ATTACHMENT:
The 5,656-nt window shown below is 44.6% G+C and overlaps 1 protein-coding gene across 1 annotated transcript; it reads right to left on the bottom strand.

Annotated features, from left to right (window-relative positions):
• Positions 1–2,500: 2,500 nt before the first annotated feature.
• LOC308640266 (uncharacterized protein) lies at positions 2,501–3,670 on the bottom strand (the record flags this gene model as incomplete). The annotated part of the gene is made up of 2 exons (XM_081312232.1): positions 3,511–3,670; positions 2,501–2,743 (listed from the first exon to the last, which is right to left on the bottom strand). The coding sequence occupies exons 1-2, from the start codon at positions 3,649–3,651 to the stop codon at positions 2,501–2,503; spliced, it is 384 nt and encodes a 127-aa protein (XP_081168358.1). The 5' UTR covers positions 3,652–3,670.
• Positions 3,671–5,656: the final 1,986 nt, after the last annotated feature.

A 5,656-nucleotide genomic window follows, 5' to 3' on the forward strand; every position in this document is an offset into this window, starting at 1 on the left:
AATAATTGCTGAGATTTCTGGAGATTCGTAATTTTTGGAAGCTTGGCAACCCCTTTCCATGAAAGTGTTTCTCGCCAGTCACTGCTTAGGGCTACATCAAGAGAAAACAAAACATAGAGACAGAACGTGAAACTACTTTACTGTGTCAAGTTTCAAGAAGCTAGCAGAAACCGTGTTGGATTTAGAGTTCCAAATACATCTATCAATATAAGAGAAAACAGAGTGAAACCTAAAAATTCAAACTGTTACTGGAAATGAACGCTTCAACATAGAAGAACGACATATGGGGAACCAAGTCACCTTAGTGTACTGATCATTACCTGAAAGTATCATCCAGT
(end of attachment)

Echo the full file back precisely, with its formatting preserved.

The 5,656-nt window shown below is 44.6% G+C and overlaps 1 protein-coding gene across 1 annotated transcript; it reads right to left on the bottom strand.

Annotated features, from left to right (window-relative positions):
• Positions 1–2,500: 2,500 nt before the first annotated feature.
• LOC308640266 (uncharacterized protein) lies at positions 2,501–3,670 on the bottom strand (the record flags this gene model as incomplete). The annotated part of the gene is made up of 2 exons (XM_081312232.1): positions 3,511–3,670; positions 2,501–2,743 (listed from the first exon to the last, which is right to left on the bottom strand). The coding sequence occupies exons 1-2, from the start codon at positions 3,649–3,651 to the stop codon at positions 2,501–2,503; spliced, it is 384 nt and encodes a 127-aa protein (XP_081168358.1). The 5' UTR covers positions 3,652–3,670.
• Positions 3,671–5,656: the final 1,986 nt, after the last annotated feature.

A 5,656-nucleotide genomic window follows, 5' to 3' on the forward strand; every position in this document is an offset into this window, starting at 1 on the left:
AATAATTGCTGAGATTTCTGGAGATTCGTAATTTTTGGAAGCTTGGCAACCCCTTTCCATGAAAGTGTTTCTCGCCAGTCACTGCTTAGGGCTACATCAAGAGAAAACAAAACATAGAGACAGAACGTGAAACTACTTTACTGTGTCAAGTTTCAAGAAGCTAGCAGAAACCGTGTTGGATTTAGAGTTCCAAATACATCTATCAATATAAGAGAAAACAGAGTGAAACCTAAAAATTCAAACTGTTACTGGAAATGAACGCTTCAACATAGAAGAACGACATATGGGGAACCAAGTCACCTTAGTGTACTGATCATTACCTGAAAGTATCATCCAGT